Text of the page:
One of the most basic rules of borrowing is: do not borrow more than you need. And yet, more people are squandering dollars in auto loans, without thinking about long term sums.
A recent study by credit-reporting agency Experian revealed that auto loan amounts today are at an all-time high. Typically, you can borrow as much as $30,000 on average for a brand new model while you can get financing at $19,329 for used vehicles. Borrowers are also extending their terms. And for what purpose?
The average vehicle usage climbed up throughout the years. More people are keeping their vehicles longer. But another reason for the longer term is borrowers’ preference for more expensive models.
It’s easy to get swayed with the sales talk. Remember that the low monthly payments is the result of an expanded loan term. Throughout this term, you are paying interest on the loan, hence the longer you hold the loan, the more expensive it will cost you.
If you are getting an auto loan with a longer loan term, you might want to rethink your decision. Look into these risk factors and decide whether the decision is still worth pursuing.
The Risk of Going Underwater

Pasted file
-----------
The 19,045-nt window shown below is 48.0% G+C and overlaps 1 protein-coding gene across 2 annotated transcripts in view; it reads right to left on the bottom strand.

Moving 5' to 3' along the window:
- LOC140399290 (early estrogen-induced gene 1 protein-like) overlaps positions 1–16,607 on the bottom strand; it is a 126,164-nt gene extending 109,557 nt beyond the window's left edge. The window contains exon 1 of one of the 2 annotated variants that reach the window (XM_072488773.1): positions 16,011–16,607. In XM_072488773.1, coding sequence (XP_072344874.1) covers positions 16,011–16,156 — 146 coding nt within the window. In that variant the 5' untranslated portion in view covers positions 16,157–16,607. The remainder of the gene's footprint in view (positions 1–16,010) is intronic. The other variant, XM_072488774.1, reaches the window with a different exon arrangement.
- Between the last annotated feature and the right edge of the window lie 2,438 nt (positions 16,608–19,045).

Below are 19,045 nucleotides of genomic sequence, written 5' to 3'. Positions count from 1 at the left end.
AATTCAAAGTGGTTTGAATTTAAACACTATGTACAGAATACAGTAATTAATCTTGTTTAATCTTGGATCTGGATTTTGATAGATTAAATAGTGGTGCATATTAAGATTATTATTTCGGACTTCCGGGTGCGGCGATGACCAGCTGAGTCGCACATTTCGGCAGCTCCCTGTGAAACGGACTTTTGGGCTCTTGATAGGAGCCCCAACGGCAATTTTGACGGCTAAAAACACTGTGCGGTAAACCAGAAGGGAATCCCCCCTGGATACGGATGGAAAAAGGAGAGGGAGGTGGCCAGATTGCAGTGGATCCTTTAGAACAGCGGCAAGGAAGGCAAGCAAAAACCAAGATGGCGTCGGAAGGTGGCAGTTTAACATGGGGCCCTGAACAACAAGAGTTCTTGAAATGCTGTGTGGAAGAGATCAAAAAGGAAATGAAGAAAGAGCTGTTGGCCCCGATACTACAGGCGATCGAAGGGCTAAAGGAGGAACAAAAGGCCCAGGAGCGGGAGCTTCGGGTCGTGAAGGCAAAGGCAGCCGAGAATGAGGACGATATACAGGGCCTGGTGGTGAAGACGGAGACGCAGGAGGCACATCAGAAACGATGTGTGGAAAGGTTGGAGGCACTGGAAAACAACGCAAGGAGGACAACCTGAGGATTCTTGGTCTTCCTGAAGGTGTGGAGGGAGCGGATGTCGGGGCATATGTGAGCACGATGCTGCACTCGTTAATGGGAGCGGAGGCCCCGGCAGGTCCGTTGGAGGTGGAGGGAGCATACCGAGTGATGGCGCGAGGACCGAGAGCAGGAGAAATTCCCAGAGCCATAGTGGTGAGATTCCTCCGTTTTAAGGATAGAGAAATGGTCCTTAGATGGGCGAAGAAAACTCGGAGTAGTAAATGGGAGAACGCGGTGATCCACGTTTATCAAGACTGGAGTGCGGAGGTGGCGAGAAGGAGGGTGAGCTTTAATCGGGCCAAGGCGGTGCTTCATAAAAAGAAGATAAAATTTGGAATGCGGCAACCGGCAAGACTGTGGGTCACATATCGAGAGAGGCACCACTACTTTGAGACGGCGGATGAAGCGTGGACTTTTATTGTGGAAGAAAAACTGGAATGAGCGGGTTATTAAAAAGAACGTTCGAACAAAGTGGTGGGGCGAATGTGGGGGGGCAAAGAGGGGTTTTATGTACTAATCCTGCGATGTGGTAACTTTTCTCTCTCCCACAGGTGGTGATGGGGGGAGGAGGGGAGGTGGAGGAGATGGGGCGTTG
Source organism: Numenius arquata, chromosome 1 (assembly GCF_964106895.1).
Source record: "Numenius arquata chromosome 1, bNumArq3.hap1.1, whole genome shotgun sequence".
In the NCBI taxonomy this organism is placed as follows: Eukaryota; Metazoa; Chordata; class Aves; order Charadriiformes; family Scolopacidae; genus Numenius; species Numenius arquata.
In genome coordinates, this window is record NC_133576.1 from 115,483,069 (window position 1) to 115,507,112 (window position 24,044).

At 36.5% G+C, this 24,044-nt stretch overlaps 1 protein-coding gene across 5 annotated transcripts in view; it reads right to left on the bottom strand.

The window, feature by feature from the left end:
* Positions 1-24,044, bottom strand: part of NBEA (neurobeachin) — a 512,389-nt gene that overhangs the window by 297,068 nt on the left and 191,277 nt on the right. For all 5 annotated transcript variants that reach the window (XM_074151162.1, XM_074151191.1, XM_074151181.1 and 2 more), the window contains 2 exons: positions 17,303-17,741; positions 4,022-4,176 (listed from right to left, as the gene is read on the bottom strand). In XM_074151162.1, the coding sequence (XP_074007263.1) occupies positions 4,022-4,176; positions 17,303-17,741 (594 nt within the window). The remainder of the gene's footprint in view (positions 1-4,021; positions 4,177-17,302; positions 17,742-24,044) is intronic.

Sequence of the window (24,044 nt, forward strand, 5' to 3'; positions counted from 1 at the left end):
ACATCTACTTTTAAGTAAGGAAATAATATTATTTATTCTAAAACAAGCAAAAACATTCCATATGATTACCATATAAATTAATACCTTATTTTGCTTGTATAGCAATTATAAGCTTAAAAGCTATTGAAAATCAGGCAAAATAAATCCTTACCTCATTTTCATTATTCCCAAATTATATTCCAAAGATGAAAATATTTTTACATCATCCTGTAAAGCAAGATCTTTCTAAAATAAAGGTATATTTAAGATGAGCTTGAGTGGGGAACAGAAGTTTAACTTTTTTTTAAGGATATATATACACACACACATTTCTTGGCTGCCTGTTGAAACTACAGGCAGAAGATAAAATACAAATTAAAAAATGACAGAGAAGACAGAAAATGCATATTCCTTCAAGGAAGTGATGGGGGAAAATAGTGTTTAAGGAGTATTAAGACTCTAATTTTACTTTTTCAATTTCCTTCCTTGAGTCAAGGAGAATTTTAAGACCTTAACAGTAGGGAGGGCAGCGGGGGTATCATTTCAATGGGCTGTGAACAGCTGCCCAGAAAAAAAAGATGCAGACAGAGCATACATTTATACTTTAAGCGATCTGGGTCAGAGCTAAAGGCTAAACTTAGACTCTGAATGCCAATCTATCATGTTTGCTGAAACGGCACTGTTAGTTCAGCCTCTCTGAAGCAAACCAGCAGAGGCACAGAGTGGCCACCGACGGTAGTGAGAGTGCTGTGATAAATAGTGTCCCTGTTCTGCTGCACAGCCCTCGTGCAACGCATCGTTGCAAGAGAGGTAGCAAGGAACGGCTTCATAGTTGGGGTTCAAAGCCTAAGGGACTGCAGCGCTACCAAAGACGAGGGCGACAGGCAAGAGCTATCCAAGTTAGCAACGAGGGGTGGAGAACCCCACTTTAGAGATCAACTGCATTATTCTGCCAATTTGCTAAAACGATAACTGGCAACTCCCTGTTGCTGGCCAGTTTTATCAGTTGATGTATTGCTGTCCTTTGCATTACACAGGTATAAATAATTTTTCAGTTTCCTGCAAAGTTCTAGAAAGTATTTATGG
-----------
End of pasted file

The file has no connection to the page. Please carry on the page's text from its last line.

Cars depreciate fast. It can lose a quarter of its value after only a year of buying it. Given how most car loans are structured wherein most of the principal is paid only during the later part of the term, you can get underwater if you decide to sell during the first few years of ownership. Your payment can’t keep up with the pace of depreciation. Consider this when you plan to get financing for your car especially when you plan to keep it for only a few years.
Potential Length of Ownership
Potential life changes may affect your future living setup. For example, if you plan on having more kids in the near future, it might be wise to factor that into your decision of getting a model that caters to more passengers. If your work requires long commutes and travel time or aggressive usage that might affect your vehicle’s wear, the vehicle may not last longer than you anticipated. Or, you simply don’t want to hold a car for that long. Whatever your conditions are, there will always be things to consider when calculating the ideal term for your auto loan.
The Risk of Cost
As in any other loan, your interest rate is dictated by your credit score. The higher your credit rating is, the lower your interest rate will be. If you have good credit, you can get access to car loans with near zero interest rates. That’s when getting the loan with the longer term could potentially make sense. Otherwise, taking out an auto loan with a longer loan term will cost you a fortune. Some lenders especially in the deep subprime market can charge rates as much as 15 percent. If this is your case with no other option in sight, you might want to opt for a shorter term to save on the overall cost.